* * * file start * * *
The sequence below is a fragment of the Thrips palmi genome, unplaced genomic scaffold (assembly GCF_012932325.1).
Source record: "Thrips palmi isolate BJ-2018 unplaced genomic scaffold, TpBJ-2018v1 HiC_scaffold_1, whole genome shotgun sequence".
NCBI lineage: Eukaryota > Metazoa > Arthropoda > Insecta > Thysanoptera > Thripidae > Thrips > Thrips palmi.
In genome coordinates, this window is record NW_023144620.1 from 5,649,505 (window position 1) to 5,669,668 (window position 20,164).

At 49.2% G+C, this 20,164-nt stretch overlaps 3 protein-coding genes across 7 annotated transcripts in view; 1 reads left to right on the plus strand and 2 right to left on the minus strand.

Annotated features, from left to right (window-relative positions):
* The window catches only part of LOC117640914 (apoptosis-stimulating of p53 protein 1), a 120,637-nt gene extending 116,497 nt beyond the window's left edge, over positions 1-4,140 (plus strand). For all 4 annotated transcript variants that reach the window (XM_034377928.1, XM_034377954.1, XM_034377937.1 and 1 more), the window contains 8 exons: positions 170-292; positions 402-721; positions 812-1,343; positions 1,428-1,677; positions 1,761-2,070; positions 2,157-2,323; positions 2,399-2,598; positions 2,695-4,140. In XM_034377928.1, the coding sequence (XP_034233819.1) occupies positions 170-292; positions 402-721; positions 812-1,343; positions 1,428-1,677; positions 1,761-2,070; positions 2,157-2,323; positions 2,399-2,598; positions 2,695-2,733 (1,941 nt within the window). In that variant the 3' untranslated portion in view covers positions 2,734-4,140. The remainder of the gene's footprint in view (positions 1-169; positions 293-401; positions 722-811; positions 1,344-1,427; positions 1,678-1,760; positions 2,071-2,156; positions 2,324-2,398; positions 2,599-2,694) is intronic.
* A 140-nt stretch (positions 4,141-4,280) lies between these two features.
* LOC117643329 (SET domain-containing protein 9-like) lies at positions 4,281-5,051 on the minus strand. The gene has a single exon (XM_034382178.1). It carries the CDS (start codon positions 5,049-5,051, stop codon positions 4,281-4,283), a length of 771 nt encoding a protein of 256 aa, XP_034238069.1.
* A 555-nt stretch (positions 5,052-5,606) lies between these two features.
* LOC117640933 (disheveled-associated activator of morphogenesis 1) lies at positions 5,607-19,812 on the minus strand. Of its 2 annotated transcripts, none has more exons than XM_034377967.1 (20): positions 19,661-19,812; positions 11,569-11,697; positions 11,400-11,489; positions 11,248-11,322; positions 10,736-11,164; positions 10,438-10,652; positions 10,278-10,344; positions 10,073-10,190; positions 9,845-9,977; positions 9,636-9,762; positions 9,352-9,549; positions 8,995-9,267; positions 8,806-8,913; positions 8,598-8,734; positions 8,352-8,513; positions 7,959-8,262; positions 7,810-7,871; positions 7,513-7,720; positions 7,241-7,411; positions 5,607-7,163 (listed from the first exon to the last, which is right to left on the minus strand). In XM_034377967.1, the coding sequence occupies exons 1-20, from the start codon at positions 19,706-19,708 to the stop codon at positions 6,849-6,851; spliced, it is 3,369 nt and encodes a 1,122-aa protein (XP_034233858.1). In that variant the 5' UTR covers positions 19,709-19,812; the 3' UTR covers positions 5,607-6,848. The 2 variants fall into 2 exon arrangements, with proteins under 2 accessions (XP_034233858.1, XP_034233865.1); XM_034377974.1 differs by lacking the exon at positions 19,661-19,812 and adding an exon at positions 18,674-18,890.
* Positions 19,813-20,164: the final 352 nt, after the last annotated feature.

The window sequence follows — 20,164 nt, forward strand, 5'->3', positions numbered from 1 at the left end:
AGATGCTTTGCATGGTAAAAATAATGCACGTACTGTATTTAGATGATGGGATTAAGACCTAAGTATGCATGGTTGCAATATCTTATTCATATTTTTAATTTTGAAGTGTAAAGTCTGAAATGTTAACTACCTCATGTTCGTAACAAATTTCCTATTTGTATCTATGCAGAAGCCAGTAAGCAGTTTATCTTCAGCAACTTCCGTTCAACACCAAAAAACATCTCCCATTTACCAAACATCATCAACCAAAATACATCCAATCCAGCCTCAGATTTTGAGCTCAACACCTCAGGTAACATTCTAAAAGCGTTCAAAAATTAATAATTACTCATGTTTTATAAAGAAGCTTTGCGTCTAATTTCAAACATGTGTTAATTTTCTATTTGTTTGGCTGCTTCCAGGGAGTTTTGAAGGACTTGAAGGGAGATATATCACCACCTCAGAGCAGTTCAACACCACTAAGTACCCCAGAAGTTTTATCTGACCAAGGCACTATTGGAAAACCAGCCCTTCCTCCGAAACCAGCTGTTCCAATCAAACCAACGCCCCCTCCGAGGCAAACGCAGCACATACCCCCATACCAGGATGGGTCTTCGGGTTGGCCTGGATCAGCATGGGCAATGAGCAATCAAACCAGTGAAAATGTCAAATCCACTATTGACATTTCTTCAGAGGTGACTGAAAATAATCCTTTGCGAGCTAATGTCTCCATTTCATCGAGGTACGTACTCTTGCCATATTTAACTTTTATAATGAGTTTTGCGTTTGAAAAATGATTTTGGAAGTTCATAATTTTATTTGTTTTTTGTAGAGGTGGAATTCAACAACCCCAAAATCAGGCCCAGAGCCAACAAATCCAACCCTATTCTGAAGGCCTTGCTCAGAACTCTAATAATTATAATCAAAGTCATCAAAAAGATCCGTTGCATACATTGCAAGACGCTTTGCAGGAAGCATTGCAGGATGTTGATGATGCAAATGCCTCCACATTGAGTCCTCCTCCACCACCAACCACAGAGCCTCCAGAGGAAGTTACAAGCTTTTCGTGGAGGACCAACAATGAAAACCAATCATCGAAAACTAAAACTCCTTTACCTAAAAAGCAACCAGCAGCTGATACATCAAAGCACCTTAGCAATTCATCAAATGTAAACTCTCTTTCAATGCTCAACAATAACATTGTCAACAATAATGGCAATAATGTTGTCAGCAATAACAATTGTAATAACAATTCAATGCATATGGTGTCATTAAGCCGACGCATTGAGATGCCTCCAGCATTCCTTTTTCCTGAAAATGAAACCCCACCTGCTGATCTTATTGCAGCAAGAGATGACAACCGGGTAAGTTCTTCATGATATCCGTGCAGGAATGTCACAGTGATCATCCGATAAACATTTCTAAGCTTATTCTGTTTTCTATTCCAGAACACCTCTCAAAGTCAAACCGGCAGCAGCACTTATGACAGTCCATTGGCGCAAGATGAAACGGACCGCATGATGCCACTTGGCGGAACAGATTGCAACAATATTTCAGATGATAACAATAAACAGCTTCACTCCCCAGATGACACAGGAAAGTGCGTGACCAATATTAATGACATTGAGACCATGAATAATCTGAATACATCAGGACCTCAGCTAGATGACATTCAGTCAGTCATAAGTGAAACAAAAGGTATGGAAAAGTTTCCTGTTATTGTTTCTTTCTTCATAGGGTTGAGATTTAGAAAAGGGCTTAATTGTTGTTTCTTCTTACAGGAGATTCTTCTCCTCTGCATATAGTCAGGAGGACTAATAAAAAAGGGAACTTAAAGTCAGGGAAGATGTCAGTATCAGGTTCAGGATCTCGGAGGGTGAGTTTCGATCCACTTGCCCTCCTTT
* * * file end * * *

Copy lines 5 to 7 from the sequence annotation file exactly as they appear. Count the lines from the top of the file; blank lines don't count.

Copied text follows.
At 49.2% G+C, this 20,164-nt stretch overlaps 3 protein-coding genes across 7 annotated transcripts in view; 1 reads left to right on the plus strand and 2 right to left on the minus strand.

Annotated features, from left to right (window-relative positions):
* The window catches only part of LOC117640914 (apoptosis-stimulating of p53 protein 1), a 120,637-nt gene extending 116,497 nt beyond the window's left edge, over positions 1-4,140 (plus strand). For all 4 annotated transcript variants that reach the window (XM_034377928.1, XM_034377954.1, XM_034377937.1 and 1 more), the window contains 8 exons: positions 170-292; positions 402-721; positions 812-1,343; positions 1,428-1,677; positions 1,761-2,070; positions 2,157-2,323; positions 2,399-2,598; positions 2,695-4,140. In XM_034377928.1, the coding sequence (XP_034233819.1) occupies positions 170-292; positions 402-721; positions 812-1,343; positions 1,428-1,677; positions 1,761-2,070; positions 2,157-2,323; positions 2,399-2,598; positions 2,695-2,733 (1,941 nt within the window). In that variant the 3' untranslated portion in view covers positions 2,734-4,140. The remainder of the gene's footprint in view (positions 1-169; positions 293-401; positions 722-811; positions 1,344-1,427; positions 1,678-1,760; positions 2,071-2,156; positions 2,324-2,398; positions 2,599-2,694) is intronic.